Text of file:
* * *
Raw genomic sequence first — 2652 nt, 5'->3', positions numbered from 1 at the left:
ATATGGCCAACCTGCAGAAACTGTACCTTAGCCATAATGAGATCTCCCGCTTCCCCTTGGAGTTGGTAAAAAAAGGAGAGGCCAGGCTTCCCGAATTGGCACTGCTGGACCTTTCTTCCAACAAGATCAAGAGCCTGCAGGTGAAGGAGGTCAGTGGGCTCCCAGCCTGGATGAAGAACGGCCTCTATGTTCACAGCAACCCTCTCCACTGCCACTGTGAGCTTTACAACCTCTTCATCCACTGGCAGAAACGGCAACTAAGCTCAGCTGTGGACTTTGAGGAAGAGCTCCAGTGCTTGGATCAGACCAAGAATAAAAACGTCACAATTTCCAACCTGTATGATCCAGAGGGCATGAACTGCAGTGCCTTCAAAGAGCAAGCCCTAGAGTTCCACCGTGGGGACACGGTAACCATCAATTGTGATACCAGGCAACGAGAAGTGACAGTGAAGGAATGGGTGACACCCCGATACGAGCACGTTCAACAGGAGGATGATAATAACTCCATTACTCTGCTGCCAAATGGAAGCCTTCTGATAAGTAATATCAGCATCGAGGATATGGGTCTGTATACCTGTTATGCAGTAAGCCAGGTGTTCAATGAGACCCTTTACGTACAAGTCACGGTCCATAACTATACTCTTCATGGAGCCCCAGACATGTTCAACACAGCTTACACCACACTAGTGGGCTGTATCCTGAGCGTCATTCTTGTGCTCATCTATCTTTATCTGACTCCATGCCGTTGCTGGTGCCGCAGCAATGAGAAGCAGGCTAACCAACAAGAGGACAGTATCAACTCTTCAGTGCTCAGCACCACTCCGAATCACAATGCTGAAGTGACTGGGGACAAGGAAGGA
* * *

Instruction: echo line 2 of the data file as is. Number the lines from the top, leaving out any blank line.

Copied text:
ATATGGCCAACCTGCAGAAACTGTACCTTAGCCATAATGAGATCTCCCGCTTCCCCTTGGAGTTGGTAAAAAAAGGAGAGGCCAGGCTTCCCGAATTGGCACTGCTGGACCTTTCTTCCAACAAGATCAAGAGCCTGCAGGTGAAGGAGGTCAGTGGGCTCCCAGCCTGGATGAAGAACGGCCTCTATGTTCACAGCAACCCTCTCCACTGCCACTGTGAGCTTTACAACCTCTTCATCCACTGGCAGAAACGGCAACTAAGCTCAGCTGTGGACTTTGAGGAAGAGCTCCAGTGCTTGGATCAGACCAAGAATAAAAACGTCACAATTTCCAACCTGTATGATCCAGAGGGCATGAACTGCAGTGCCTTCAAAGAGCAAGCCCTAGAGTTCCACCGTGGGGACACGGTAACCATCAATTGTGATACCAGGCAACGAGAAGTGACAGTGAAGGAATGGGTGACACCCCGATACGAGCACGTTCAACAGGAGGATGATAATAACTCCATTACTCTGCTGCCAAATGGAAGCCTTCTGATAAGTAATATCAGCATCGAGGATATGGGTCTGTATACCTGTTATGCAGTAAGCCAGGTGTTCAATGAGACCCTTTACGTACAAGTCACGGTCCATAACTATACTCTTCATGGAGCCCCAGACATGTTCAACACAGCTTACACCACACTAGTGGGCTGTATCCTGAGCGTCATTCTTGTGCTCATCTATCTTTATCTGACTCCATGCCGTTGCTGGTGCCGCAGCAATGAGAAGCAGGCTAACCAACAAGAGGACAGTATCAACTCTTCAGTGCTCAGCACCACTCCGAATCACAATGCTGAAGTGACTGGGGACAAGGAAGGA